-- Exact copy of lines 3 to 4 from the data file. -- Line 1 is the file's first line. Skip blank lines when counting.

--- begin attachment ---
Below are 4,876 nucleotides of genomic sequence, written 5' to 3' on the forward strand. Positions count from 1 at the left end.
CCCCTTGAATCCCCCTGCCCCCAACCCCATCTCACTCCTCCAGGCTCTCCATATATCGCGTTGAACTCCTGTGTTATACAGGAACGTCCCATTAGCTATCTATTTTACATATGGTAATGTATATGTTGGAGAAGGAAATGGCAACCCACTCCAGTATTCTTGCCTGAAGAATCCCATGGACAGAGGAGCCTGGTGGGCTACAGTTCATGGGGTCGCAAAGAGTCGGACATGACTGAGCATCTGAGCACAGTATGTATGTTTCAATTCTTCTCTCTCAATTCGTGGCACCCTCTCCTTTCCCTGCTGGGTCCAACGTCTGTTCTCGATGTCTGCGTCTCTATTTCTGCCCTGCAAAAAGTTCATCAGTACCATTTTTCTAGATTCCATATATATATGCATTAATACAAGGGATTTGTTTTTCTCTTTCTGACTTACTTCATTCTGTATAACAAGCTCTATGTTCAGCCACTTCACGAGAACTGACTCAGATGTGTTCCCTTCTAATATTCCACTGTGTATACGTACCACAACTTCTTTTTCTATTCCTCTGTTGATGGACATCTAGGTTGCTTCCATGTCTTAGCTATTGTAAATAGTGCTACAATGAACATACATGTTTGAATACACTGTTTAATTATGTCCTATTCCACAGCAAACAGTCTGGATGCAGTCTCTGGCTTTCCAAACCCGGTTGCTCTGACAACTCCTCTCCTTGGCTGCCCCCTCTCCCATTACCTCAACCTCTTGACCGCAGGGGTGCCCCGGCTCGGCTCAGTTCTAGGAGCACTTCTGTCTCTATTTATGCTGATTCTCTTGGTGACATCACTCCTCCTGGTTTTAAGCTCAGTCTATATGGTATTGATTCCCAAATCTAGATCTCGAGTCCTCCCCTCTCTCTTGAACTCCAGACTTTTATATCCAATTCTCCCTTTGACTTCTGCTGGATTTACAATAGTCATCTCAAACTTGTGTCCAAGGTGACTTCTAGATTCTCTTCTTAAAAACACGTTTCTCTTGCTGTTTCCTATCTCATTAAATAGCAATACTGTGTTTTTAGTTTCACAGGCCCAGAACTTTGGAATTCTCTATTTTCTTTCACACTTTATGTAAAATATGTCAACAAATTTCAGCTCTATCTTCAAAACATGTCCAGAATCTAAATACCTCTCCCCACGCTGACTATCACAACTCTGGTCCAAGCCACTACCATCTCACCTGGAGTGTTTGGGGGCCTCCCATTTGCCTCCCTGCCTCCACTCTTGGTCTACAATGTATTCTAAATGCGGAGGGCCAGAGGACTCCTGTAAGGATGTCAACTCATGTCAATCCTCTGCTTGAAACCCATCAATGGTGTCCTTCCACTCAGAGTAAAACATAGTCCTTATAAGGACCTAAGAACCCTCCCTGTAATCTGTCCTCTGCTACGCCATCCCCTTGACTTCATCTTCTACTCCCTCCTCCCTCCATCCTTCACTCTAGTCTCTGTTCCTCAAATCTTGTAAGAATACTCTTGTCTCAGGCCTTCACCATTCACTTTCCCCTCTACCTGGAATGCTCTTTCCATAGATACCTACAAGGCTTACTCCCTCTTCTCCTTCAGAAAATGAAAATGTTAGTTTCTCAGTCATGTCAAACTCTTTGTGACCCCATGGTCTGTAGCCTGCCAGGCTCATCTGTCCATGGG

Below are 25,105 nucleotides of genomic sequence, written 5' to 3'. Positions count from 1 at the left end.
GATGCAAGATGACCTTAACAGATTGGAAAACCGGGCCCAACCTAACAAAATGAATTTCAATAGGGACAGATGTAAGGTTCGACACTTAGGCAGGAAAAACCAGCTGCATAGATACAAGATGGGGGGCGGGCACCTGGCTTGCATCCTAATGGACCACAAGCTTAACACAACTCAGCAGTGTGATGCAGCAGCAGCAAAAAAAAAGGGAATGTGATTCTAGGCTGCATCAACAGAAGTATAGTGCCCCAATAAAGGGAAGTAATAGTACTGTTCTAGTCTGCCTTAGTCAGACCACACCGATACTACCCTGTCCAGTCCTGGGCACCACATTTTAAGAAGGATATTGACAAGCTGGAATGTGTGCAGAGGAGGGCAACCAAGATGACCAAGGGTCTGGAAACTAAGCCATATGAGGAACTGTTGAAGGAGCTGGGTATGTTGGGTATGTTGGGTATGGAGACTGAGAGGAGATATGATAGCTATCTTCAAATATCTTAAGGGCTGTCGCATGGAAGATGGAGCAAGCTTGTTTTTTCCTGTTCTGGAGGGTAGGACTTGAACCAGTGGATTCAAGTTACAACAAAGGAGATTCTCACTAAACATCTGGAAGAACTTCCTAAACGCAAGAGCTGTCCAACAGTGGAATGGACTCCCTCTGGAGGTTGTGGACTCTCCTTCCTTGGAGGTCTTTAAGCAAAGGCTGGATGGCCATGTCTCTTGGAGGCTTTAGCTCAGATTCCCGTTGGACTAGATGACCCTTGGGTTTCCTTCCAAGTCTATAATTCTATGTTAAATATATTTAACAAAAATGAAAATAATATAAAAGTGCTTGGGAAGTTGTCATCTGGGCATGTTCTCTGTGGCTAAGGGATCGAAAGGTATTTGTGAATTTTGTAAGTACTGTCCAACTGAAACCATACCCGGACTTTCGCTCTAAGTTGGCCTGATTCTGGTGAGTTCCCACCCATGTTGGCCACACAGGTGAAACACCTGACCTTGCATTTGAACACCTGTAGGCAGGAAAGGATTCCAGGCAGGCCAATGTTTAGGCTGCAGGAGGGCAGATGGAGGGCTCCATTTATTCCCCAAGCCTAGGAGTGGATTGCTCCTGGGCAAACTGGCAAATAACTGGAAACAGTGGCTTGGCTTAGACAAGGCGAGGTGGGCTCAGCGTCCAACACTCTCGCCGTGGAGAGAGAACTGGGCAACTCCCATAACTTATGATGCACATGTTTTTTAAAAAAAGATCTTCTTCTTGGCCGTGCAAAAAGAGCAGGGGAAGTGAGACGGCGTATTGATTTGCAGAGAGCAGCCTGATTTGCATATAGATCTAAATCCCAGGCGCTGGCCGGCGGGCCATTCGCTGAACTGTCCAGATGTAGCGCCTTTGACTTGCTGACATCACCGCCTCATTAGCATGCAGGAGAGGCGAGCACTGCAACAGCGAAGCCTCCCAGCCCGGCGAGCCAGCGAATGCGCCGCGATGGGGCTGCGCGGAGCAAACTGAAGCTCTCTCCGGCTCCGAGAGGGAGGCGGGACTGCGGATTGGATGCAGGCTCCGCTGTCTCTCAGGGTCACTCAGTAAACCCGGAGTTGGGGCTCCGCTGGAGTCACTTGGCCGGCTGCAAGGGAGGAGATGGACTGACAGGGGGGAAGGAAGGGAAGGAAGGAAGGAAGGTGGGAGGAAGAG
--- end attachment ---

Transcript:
Below are 25,105 nucleotides of genomic sequence, written 5' to 3'. Positions count from 1 at the left end.
GATGCAAGATGACCTTAACAGATTGGAAAACCGGGCCCAACCTAACAAAATGAATTTCAATAGGGACAGATGTAAGGTTCGACACTTAGGCAGGAAAAACCAGCTGCATAGATACAAGATGGGGGGCGGGCACCTGGCTTGCATCCTAATGGACCACAAGCTTAACACAACTCAGCAGTGTGATGCAGCAGCAGCAAAAAAAAAGGGAATGTGATTCTAGGCTGCATCAACAGAAGTATAGTGCCCCAATAAAGGGAAGTAATAGTACTGTTCTAGTCTGCCTTAGTCAGACCACACCGATACTACCCTGTCCAGTCCTGGGCACCACATTTTAAGAAGGATATTGACAAGCTGGAATGTGTGCAGAGGAGGGCAACCAAGATGACCAAGGGTCTGGAAACTAAGCCATATGAGGAACTGTTGAAGGAGCTGGGTATGTTGGGTATGTTGGGTATGGAGACTGAGAGGAGATATGATAGCTATCTTCAAATATCTTAAGGGCTGTCGCATGGAAGATGGAGCAAGCTTGTTTTTTCCTGTTCTGGAGGGTAGGACTTGAACCAGTGGATTCAAGTTACAACAAAGGAGATTCTCACTAAACATCTGGAAGAACTTCCTAAACGCAAGAGCTGTCCAACAGTGGAATGGACTCCCTCTGGAGGTTGTGGACTCTCCTTCCTTGGAGGTCTTTAAGCAAAGGCTGGATGGCCATGTCTCTTGGAGGCTTTAGCTCAGATTCCCGTTGGACTAGATGACCCTTGGGTTTCCTTCCAAGTCTATAATTCTATGTTAAATATATTTAACAAAAATGAAAATAATATAAAAGTGCTTGGGAAGTTGTCATCTGGGCATGTTCTCTGTGGCTAAGGGATCGAAAGGTATTTGTGAATTTTGTAAGTACTGTCCAACTGAAACCATACCCGGACTTTCGCTCTAAGTTGGCCTGATTCTGGTGAGTTCCCACCCATGTTGGCCACACAGGTGAAACACCTGACCTTGCATTTGAACACCTGTAGGCAGGAAAGGATTCCAGGCAGGCCAATGTTTAGGCTGCAGGAGGGCAGATGGAGGGCTCCATTTATTCCCCAAGCCTAGGAGTGGATTGCTCCTGGGCAAACTGGCAAATAACTGGAAACAGTGGCTTGGCTTAGACAAGGCGAGGTGGGCTCAGCGTCCAACACTCTCGCCGTGGAGAGAGAACTGGGCAACTCCCATAACTTATGATGCACATGTTTTTTAAAAAAAGATCTTCTTCTTGGCCGTGCAAAAAGAGCAGGGGAAGTGAGACGGCGTATTGATTTGCAGAGAGCAGCCTGATTTGCATATAGATCTAAATCCCAGGCGCTGGCCGGCGGGCCATTCGCTGAACTGTCCAGATGTAGCGCCTTTGACTTGCTGACATCACCGCCTCATTAGCATGCAGGAGAGGCGAGCACTGCAACAGCGAAGCCTCCCAGCCCGGCGAGCCAGCGAATGCGCCGCGATGGGGCTGCGCGGAGCAAACTGAAGCTCTCTCCGGCTCCGAGAGGGAGGCGGGACTGCGGATTGGATGCAGGCTCCGCTGTCTCTCAGGGTCACTCAGTAAACCCGGAGTTGGGGCTCCGCTGGAGTCACTTGGCCGGCTGCAAGGGAGGAGATGGACTGACAGGGGGGAAGGAAGGGAAGGAAGGAAGGAAGGTGGGAGGAAGAG